# Carathéodory rank

Let [math]A=\{a_1,\dots,a_k\}[/math] be a finite set of vectors in [math]{\mathbb Z}^n[/math]. The **integer cone** of *A* is the set of vectors arising as nonnegative integer combinations of vectors in *A*:

[math]\mbox{int.cone}(A)=\left\{\sum_{i=1}^{k} \lambda_i a_i:\ \lambda_i \in {\mathbb Z}_+\ (i=1,\dots,k)\right\}.[/math]

The **Carathéodory rank** of the set *A* is the smallest integer *t* such that every vector in int.cone(*A*) is the nonnegative integer combination of at most *t* vectors in *A*.

Sebő ^{[1]} proved that if *A* is a Hilbert basis, then the Carathéodory rank of *A* is at most [math]2n-2[/math]. Note that deciding if *A* is a Hilbert basis is a coNP-complete problem, even for 0-1 vectors ^{[2]}. Bruns et al.^{[3]} showed an example where the Carathéodory rank is more than *n* (in fact, they showed that in *n* dimensions the maximal Carathéodory rank is at least [math]\lfloor 7/6 \rfloor n[/math]). It is open if it can be upper bounded by [math](2-\varepsilon)n[/math] for some [math]\varepsilon[/math].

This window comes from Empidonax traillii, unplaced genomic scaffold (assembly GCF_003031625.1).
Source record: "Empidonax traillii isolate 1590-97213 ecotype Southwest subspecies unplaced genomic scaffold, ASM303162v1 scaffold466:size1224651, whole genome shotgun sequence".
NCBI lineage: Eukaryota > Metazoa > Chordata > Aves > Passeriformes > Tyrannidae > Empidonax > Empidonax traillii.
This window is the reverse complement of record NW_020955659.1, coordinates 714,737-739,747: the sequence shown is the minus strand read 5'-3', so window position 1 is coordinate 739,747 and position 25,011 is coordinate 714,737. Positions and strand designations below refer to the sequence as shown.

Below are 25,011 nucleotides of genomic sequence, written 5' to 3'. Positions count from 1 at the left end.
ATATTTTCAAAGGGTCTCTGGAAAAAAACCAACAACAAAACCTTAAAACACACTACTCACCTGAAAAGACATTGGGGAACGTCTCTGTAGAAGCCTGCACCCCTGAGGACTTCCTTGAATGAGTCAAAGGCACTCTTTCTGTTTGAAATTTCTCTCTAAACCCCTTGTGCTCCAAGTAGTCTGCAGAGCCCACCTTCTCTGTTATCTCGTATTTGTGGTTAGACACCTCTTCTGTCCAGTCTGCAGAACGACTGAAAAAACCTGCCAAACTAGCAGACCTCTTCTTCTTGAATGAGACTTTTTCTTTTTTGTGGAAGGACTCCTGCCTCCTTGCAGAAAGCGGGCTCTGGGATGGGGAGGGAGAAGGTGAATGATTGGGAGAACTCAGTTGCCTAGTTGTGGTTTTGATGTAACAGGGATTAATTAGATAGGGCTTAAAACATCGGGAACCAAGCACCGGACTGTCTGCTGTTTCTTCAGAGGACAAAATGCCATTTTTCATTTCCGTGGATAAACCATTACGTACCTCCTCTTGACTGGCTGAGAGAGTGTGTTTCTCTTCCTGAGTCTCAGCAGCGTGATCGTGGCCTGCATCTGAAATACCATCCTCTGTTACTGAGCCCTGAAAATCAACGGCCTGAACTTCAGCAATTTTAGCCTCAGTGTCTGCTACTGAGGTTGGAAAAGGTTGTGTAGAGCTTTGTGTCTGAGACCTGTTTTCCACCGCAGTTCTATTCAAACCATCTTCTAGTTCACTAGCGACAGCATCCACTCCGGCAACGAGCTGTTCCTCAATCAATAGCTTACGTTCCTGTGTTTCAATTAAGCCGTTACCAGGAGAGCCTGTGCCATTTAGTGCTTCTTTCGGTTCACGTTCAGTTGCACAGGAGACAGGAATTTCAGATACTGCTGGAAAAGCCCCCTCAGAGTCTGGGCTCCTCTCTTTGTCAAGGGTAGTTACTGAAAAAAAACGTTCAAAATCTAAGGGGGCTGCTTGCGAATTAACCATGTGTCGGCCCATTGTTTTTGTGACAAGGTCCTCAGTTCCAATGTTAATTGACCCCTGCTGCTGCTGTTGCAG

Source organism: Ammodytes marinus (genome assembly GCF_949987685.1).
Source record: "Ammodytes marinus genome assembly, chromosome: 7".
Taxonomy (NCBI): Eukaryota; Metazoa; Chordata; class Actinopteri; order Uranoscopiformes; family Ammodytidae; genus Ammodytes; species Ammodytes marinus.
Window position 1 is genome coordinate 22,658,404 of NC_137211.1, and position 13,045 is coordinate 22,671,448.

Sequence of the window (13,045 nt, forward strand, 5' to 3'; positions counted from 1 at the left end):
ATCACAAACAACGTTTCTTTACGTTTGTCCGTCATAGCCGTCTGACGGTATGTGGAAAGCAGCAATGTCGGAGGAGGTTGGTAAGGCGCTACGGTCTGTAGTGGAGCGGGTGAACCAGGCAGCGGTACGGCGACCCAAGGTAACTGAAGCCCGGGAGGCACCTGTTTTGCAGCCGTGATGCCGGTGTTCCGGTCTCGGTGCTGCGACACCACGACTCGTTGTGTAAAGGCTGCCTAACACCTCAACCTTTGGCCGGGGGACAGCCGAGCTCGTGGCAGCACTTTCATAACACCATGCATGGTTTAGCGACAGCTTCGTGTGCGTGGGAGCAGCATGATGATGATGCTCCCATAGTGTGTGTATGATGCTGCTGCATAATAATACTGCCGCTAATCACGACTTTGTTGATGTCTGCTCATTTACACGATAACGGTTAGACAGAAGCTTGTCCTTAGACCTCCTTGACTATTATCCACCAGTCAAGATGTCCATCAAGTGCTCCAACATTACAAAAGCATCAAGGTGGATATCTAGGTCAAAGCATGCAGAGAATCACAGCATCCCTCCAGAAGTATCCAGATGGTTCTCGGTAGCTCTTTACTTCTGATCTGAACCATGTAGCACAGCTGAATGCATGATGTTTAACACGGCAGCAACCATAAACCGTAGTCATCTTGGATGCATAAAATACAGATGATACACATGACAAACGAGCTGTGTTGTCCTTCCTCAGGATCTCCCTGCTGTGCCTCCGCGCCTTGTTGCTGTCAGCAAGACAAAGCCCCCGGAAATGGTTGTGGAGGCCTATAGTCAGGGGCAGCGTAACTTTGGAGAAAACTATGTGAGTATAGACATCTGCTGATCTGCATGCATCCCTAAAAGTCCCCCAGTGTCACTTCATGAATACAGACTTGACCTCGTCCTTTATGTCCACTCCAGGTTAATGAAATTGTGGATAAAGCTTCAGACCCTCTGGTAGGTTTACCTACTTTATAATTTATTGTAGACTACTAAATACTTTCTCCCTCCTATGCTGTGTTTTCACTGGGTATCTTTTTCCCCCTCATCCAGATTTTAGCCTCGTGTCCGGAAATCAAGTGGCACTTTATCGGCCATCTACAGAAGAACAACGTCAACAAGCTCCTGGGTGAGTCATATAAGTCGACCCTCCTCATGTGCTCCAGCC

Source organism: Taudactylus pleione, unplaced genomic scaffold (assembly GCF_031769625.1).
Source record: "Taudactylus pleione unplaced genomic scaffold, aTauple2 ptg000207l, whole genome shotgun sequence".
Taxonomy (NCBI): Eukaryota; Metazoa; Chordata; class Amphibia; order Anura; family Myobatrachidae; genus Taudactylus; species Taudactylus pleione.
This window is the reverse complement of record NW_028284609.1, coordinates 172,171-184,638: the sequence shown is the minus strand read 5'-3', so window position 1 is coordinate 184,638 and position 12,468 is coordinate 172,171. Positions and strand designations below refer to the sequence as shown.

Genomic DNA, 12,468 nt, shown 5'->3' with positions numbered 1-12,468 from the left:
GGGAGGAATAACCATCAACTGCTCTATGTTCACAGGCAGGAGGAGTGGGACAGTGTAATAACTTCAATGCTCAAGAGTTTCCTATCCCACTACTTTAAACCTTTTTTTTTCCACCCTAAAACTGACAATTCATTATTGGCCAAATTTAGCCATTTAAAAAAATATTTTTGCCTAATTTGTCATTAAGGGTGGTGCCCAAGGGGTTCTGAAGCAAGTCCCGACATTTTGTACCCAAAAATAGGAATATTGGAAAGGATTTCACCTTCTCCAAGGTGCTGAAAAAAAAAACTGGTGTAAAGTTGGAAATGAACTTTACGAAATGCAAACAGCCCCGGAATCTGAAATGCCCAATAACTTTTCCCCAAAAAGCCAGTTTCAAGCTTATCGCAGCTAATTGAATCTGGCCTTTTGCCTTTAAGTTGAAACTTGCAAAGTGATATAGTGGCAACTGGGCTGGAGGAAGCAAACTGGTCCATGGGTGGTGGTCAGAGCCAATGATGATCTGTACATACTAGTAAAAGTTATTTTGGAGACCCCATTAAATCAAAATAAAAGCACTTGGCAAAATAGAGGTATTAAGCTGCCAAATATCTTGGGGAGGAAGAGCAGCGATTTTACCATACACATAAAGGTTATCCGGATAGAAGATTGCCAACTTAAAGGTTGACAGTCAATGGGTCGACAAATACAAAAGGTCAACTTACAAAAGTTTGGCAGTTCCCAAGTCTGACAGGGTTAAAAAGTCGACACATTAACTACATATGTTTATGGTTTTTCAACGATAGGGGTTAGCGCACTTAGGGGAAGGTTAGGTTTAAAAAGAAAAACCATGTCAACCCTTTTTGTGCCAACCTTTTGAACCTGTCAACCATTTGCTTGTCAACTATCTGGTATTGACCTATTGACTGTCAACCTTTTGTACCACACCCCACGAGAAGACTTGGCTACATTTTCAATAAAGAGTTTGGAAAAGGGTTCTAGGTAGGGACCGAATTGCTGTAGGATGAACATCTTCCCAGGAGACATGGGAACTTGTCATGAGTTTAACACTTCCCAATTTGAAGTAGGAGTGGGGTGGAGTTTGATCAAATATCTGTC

## References

- ↑ A. Sebő,
*Hilbert bases, Carathéodory’s theorem and combinatorial optimization*, in: R. Kannan, W.R. Pulleyblank (Eds.), Integer Programming and Combinatorial Optimization, Univ. of Waterloo Press, Waterloo, Canada, 1990, pp. 431–455, Author link - ↑ J. Pap,
*Recognizing conic TDI systems is hard*, DOI link - ↑ W. Bruns, J. Gubeladze, M. Henk, A. Martin, R. Weismantel,
*A counterexample to an integer analogue of Carathéodory’s theorem*, J. Reine Angew. Math. 510 (1999) 179–185. DOI link, Author link